Framlab Proposes Modular Community-Based Urban Farming System In Brooklyn
Bergen and New York-based innovation studio Framlab has proposed a modular vertical urban farming system on the Brooklyn streets, New York. Envisioned as a community-based system, the tubular-like structure aims to democratize urban farming on community level.
Called Glasir, the tree-like structure is comprised of a flexible system of modularity with the efficiency of aeroponic growth systems, the project offers self-regulating, vertical farming structures that can provide neighborhoods with affordable, local produce year-around.
The project aims to enrich urban food production through this structure as part of the existing communities.
"Agriculture is the basis for civilization," said Framlab. "World population is expected to reach 10 billion by 2050 and agriculture as we know it today will need to almost double in size to serve this population."
"However, most of the planet's land has already been claimed, while the remaining arable land is being degraded at rapid rates," added the firm in their project description.
For this structure, Framlab conceived "a majestic tree described in Norse mythology as “the most beautiful among gods and men". Creating an adaptable-model from this tree, according to the architects, "this project appropriates Rauh’s model as a departing design strategy. This model is characterized by a monopodial trunk with rhythmic growth (through modules), developing tiers of branches — themselves morphologically identical with the trunk."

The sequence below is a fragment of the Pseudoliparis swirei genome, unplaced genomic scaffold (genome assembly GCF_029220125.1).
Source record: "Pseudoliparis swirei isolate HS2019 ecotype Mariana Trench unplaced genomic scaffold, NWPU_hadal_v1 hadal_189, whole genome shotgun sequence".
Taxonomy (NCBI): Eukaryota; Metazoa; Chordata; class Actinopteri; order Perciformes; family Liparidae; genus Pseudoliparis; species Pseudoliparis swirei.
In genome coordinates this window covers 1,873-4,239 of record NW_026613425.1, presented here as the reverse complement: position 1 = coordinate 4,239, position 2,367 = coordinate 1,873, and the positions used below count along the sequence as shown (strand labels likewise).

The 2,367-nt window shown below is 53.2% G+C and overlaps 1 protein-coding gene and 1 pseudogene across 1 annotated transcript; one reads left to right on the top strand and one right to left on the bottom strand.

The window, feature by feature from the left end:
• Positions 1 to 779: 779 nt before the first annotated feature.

"Rauh’s model is one of the most frequent among seed plants and because all meristems are equivalent and rhythmic, it is a very adaptable model. Examples of trees in Rauh’s Model include the Entandrophragma Utile, Macaranga Aleuritoides, and Artocarpus Incisa."
Since the structure has a minimal footprint, it allows the structure to be erected in small sites, such as on sidewalks, subbing in for its biological cousin.
Glasir has been developed as a project that seeks to "utilize tree's adaptable growth processes as a dynamic framework for high-yield, vertical farming."
Glasir has ten modules; five growth modules, three production modules, and two access modules). Through the use of standardized interfaces, all modules can connect to each other, enabling the system to assemble into an endless number of configurations.
Through the elevation and distribution of production modules, the system enables high-yield, local production of greens and vegetables, while engaging with the streetscape as a distinct new urban figure.
The structure has 2’ x 2’ footprint, it can be erected anywhere in the city where a regular tree can be planted — on the sidewalk, in a backyard, in a public park, etc.
The modular architecture of the system affords great flexibility and allows each structure to conform to local context and constraints.
The studio says "all required energy is harvested through integrated, translucent photovoltaic cells; a rainwater collection system stores, purifies, and pumps the water-mixture through feeder lines to mist nozzles in each production module; an outer layer of Titanium Oxide enables the structure to combat pollution through extraction of pollutants from the air."
"With the use of magnetic electrical connector technology and male/female interfaces, each production module connects to the trunk structure for access to water circulation."
Framlab was founded by Andreas Tjeldflaat to advance social and environmental resilience through design. The firm has offices in Bergen and New York City.
All images courtesy of Framlab
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